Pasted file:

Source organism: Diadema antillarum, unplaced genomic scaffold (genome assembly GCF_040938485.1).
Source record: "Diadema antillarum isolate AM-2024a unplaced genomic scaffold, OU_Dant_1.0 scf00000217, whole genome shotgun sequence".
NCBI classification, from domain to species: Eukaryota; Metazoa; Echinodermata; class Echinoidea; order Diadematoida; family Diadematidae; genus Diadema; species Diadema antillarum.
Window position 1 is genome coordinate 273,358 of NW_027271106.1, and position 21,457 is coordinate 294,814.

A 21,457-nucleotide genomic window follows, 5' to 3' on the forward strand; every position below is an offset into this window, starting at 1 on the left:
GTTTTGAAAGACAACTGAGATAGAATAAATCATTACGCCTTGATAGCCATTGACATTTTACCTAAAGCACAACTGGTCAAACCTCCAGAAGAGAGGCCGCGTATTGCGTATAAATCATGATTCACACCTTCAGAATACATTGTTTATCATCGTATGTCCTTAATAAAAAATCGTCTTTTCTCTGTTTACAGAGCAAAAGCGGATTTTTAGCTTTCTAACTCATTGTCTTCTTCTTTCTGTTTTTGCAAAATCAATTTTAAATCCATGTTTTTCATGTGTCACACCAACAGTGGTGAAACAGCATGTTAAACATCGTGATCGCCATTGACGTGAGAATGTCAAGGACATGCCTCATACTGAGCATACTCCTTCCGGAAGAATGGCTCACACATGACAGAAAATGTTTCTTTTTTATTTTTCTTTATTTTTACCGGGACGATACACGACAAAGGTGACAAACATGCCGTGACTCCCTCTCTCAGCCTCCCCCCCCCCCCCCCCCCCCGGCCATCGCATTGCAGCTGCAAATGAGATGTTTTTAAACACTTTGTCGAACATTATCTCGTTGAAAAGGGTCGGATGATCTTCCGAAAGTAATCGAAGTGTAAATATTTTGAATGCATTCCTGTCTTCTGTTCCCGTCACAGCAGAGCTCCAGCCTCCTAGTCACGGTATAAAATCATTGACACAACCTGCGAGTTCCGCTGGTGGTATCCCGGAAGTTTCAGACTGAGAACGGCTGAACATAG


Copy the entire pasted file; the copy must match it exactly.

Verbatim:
Source organism: Diadema antillarum, unplaced genomic scaffold (genome assembly GCF_040938485.1).
Source record: "Diadema antillarum isolate AM-2024a unplaced genomic scaffold, OU_Dant_1.0 scf00000217, whole genome shotgun sequence".
NCBI classification, from domain to species: Eukaryota; Metazoa; Echinodermata; class Echinoidea; order Diadematoida; family Diadematidae; genus Diadema; species Diadema antillarum.
Window position 1 is genome coordinate 273,358 of NW_027271106.1, and position 21,457 is coordinate 294,814.

A 21,457-nucleotide genomic window follows, 5' to 3' on the forward strand; every position below is an offset into this window, starting at 1 on the left:
GTTTTGAAAGACAACTGAGATAGAATAAATCATTACGCCTTGATAGCCATTGACATTTTACCTAAAGCACAACTGGTCAAACCTCCAGAAGAGAGGCCGCGTATTGCGTATAAATCATGATTCACACCTTCAGAATACATTGTTTATCATCGTATGTCCTTAATAAAAAATCGTCTTTTCTCTGTTTACAGAGCAAAAGCGGATTTTTAGCTTTCTAACTCATTGTCTTCTTCTTTCTGTTTTTGCAAAATCAATTTTAAATCCATGTTTTTCATGTGTCACACCAACAGTGGTGAAACAGCATGTTAAACATCGTGATCGCCATTGACGTGAGAATGTCAAGGACATGCCTCATACTGAGCATACTCCTTCCGGAAGAATGGCTCACACATGACAGAAAATGTTTCTTTTTTATTTTTCTTTATTTTTACCGGGACGATACACGACAAAGGTGACAAACATGCCGTGACTCCCTCTCTCAGCCTCCCCCCCCCCCCCCCCCCCCGGCCATCGCATTGCAGCTGCAAATGAGATGTTTTTAAACACTTTGTCGAACATTATCTCGTTGAAAAGGGTCGGATGATCTTCCGAAAGTAATCGAAGTGTAAATATTTTGAATGCATTCCTGTCTTCTGTTCCCGTCACAGCAGAGCTCCAGCCTCCTAGTCACGGTATAAAATCATTGACACAACCTGCGAGTTCCGCTGGTGGTATCCCGGAAGTTTCAGACTGAGAACGGCTGAACATAG